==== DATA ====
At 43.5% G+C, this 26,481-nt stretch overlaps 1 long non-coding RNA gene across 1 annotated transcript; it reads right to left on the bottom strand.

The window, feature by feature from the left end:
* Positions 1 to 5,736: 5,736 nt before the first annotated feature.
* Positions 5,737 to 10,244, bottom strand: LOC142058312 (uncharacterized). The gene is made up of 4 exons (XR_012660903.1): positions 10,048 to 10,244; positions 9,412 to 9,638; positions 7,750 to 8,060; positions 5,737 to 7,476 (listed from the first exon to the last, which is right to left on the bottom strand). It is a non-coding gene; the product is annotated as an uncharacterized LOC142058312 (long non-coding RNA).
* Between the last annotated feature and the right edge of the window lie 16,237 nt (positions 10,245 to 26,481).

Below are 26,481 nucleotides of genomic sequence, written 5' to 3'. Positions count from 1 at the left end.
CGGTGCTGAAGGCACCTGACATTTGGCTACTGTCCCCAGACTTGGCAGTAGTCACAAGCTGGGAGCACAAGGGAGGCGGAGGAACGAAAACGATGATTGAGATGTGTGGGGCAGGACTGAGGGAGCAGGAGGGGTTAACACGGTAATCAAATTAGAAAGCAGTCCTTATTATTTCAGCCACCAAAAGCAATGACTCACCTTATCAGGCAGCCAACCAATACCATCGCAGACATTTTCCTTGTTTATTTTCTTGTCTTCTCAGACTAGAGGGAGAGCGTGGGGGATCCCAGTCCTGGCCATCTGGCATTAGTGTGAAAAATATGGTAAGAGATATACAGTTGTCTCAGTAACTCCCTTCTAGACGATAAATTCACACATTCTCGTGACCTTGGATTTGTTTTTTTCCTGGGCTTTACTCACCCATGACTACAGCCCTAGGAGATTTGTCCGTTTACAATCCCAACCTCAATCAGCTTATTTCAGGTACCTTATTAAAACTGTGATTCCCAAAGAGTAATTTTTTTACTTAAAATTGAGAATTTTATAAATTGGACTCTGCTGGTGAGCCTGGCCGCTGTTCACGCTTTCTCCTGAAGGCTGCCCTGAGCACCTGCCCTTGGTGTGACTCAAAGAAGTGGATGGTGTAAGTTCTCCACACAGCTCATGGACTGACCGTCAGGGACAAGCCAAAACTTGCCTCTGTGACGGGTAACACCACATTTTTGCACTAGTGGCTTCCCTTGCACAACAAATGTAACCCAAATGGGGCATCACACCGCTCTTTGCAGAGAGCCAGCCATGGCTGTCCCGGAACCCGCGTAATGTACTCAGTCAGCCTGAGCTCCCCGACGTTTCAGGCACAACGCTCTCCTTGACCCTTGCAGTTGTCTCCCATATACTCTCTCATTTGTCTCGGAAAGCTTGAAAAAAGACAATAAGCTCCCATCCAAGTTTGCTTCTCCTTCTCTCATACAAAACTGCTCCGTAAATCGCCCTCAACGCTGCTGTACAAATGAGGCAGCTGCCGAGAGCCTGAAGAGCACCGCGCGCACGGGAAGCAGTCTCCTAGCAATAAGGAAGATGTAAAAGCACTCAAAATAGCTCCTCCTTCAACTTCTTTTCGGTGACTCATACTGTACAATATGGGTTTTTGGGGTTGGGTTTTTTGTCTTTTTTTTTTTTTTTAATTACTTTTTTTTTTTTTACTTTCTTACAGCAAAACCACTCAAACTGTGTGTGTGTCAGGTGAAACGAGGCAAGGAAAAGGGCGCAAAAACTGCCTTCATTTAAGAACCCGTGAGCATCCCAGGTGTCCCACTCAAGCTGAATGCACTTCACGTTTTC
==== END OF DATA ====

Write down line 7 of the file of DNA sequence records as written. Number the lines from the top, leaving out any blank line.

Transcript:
CGGTGCTGAAGGCACCTGACATTTGGCTACTGTCCCCAGACTTGGCAGTAGTCACAAGCTGGGAGCACAAGGGAGGCGGAGGAACGAAAACGATGATTGAGATGTGTGGGGCAGGACTGAGGGAGCAGGAGGGGTTAACACGGTAATCAAATTAGAAAGCAGTCCTTATTATTTCAGCCACCAAAAGCAATGACTCACCTTATCAGGCAGCCAACCAATACCATCGCAGACATTTTCCTTGTTTATTTTCTTGTCTTCTCAGACTAGAGGGAGAGCGTGGGGGATCCCAGTCCTGGCCATCTGGCATTAGTGTGAAAAATATGGTAAGAGATATACAGTTGTCTCAGTAACTCCCTTCTAGACGATAAATTCACACATTCTCGTGACCTTGGATTTGTTTTTTTCCTGGGCTTTACTCACCCATGACTACAGCCCTAGGAGATTTGTCCGTTTACAATCCCAACCTCAATCAGCTTATTTCAGGTACCTTATTAAAACTGTGATTCCCAAAGAGTAATTTTTTTACTTAAAATTGAGAATTTTATAAATTGGACTCTGCTGGTGAGCCTGGCCGCTGTTCACGCTTTCTCCTGAAGGCTGCCCTGAGCACCTGCCCTTGGTGTGACTCAAAGAAGTGGATGGTGTAAGTTCTCCACACAGCTCATGGACTGACCGTCAGGGACAAGCCAAAACTTGCCTCTGTGACGGGTAACACCACATTTTTGCACTAGTGGCTTCCCTTGCACAACAAATGTAACCCAAATGGGGCATCACACCGCTCTTTGCAGAGAGCCAGCCATGGCTGTCCCGGAACCCGCGTAATGTACTCAGTCAGCCTGAGCTCCCCGACGTTTCAGGCACAACGCTCTCCTTGACCCTTGCAGTTGTCTCCCATATACTCTCTCATTTGTCTCGGAAAGCTTGAAAAAAGACAATAAGCTCCCATCCAAGTTTGCTTCTCCTTCTCTCATACAAAACTGCTCCGTAAATCGCCCTCAACGCTGCTGTACAAATGAGGCAGCTGCCGAGAGCCTGAAGAGCACCGCGCGCACGGGAAGCAGTCTCCTAGCAATAAGGAAGATGTAAAAGCACTCAAAATAGCTCCTCCTTCAACTTCTTTTCGGTGACTCATACTGTACAATATGGGTTTTTGGGGTTGGGTTTTTTGTCTTTTTTTTTTTTTTTAATTACTTTTTTTTTTTTTACTTTCTTACAGCAAAACCACTCAAACTGTGTGTGTGTCAGGTGAAACGAGGCAAGGAAAAGGGCGCAAAAACTGCCTTCATTTAAGAACCCGTGAGCATCCCAGGTGTCCCACTCAAGCTGAATGCACTTCACGTTTTC